4. What are the specific mechanisms involved? (e.g., technologies, platforms, intermediate vendors/go-betweens … would you be able to pay even if you wanted to?)

There are other hard questions to consider: for example, many playbooks recommend disconnecting infected systems from the network as a containment measure. This has some benefits, but in some cases this stopped the attacker from retrieving the keys and ruled out decryption even if the victim paid. Your playbook might find a “middle way” for your team: perhaps you implement a quarantine that prevents lateral connections but leaves open connections to the internet?

In cases like Baltimore, leaders were confident in backups that turned out not to exist. Use this playbook-creation effort to communicate truth to power and save heartache in the long run.

Make It Your Own

Like our incident response plan, this playbook is useful out of the box, but it works best when customized. Everywhere you see TODO is an opportunity to dive in and get specific. For example, the note to TODO: Expand notification requirements and procedures for applicable regulations is prime real estate for specific instructions: names, phone numbers, email templates, you name it.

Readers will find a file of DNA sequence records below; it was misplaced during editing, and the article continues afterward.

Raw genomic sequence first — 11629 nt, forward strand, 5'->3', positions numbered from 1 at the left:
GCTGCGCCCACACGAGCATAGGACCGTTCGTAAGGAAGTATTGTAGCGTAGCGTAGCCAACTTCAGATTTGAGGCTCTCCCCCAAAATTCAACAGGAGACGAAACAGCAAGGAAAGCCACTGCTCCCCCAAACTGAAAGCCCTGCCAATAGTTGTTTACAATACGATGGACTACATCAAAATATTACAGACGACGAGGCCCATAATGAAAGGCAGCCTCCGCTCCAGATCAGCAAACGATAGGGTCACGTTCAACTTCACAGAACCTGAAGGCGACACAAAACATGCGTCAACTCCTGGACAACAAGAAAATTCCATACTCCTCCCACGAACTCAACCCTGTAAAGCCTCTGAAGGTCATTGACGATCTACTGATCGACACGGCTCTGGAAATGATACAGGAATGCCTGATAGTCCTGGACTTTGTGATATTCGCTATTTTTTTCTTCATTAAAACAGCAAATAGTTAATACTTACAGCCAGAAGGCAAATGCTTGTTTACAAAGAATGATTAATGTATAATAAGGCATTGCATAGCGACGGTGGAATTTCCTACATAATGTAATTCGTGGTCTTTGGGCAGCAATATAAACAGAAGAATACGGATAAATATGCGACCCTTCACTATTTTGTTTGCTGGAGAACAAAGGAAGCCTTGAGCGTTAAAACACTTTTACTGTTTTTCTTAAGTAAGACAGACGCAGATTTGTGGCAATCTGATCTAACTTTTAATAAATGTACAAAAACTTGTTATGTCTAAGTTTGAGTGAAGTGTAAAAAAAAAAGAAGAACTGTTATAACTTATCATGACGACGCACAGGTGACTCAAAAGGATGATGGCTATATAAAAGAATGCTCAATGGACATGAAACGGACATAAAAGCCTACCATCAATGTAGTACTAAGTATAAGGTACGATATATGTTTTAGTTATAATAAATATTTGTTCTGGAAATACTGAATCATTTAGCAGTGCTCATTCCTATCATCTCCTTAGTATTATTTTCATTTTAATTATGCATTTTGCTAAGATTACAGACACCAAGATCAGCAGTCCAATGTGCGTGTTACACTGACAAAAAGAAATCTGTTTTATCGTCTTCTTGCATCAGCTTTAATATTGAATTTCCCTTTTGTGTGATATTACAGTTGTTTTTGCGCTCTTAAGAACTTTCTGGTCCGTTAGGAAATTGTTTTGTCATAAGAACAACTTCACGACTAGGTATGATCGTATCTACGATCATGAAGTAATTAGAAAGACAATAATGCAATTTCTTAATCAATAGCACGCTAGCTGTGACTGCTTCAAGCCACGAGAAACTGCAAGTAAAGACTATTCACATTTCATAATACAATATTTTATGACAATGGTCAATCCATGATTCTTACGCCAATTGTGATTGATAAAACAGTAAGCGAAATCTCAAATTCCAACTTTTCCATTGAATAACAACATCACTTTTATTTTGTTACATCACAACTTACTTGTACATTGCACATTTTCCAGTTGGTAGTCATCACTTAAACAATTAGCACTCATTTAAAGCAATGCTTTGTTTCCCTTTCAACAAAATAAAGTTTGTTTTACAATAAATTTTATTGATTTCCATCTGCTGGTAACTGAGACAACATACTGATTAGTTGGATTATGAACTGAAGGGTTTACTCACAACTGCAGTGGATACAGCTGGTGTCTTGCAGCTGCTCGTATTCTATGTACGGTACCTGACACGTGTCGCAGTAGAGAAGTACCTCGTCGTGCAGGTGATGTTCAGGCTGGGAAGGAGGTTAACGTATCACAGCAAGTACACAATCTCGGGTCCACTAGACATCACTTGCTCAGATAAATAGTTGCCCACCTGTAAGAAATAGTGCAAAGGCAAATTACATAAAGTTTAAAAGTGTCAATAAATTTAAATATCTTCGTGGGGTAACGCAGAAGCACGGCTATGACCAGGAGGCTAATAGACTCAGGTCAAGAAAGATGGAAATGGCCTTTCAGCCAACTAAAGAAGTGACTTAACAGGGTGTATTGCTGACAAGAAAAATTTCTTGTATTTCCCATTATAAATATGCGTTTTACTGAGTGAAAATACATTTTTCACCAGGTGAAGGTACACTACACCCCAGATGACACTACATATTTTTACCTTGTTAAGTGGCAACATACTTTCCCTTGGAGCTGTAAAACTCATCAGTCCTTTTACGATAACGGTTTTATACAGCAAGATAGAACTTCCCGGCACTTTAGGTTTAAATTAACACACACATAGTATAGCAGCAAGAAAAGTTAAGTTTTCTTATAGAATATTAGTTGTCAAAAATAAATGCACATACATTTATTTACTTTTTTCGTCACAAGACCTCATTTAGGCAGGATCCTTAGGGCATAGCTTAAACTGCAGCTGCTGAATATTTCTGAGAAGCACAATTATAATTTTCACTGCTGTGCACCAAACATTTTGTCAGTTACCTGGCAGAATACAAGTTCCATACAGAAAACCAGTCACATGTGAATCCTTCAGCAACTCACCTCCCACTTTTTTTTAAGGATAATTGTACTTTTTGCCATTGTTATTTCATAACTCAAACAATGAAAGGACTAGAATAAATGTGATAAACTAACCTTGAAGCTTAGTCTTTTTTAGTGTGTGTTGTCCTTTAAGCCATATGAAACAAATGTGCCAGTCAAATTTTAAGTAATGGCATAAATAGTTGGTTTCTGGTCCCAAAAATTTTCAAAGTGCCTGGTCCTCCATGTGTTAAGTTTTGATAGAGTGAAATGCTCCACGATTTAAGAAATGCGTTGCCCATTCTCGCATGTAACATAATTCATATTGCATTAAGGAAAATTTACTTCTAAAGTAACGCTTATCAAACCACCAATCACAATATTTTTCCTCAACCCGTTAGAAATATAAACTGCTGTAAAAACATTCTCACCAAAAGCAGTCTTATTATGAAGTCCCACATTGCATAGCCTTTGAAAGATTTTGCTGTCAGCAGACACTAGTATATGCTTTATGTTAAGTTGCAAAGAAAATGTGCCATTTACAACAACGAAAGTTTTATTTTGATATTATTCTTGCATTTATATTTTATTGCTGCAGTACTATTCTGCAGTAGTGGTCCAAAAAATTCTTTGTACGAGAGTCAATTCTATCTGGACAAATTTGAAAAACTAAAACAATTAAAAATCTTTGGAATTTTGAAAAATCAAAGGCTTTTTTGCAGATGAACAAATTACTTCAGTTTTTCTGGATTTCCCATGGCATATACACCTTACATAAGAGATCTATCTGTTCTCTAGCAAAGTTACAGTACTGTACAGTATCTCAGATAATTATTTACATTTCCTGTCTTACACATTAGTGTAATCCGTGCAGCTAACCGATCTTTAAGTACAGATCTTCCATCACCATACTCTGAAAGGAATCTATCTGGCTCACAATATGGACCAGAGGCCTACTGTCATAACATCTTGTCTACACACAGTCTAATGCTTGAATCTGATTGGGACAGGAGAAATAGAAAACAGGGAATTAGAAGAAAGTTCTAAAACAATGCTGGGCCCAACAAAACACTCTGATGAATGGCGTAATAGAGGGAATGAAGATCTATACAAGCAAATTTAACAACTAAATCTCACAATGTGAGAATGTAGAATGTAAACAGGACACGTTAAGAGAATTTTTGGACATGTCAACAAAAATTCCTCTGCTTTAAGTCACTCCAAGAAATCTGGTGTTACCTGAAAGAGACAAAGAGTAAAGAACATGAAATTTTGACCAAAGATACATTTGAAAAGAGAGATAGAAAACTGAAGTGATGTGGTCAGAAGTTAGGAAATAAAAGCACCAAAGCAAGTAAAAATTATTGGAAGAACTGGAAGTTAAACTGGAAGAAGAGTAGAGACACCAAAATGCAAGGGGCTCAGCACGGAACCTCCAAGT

The audience for your playbook is your future self. Save yourself stress, be thorough, you’ll thank yourself later.

Use a Proven Structure

Playbooks should build on your existing incident response plan as modular components: more detail for specific threats and critical systems. This playbook adds details for each phase of your response: it helps you investigate, remediate, communicate, and recover.


An effective ransomware playbook should help you investigate to:

Determine the type of ransomware: what is the family, variant, or flavor? The playbook starts with five analysis tasks with more than 20 specific information sources, something to tweak depending on your analysis documentation and team training. This won’t be exhaustive, but gives a solid starting point.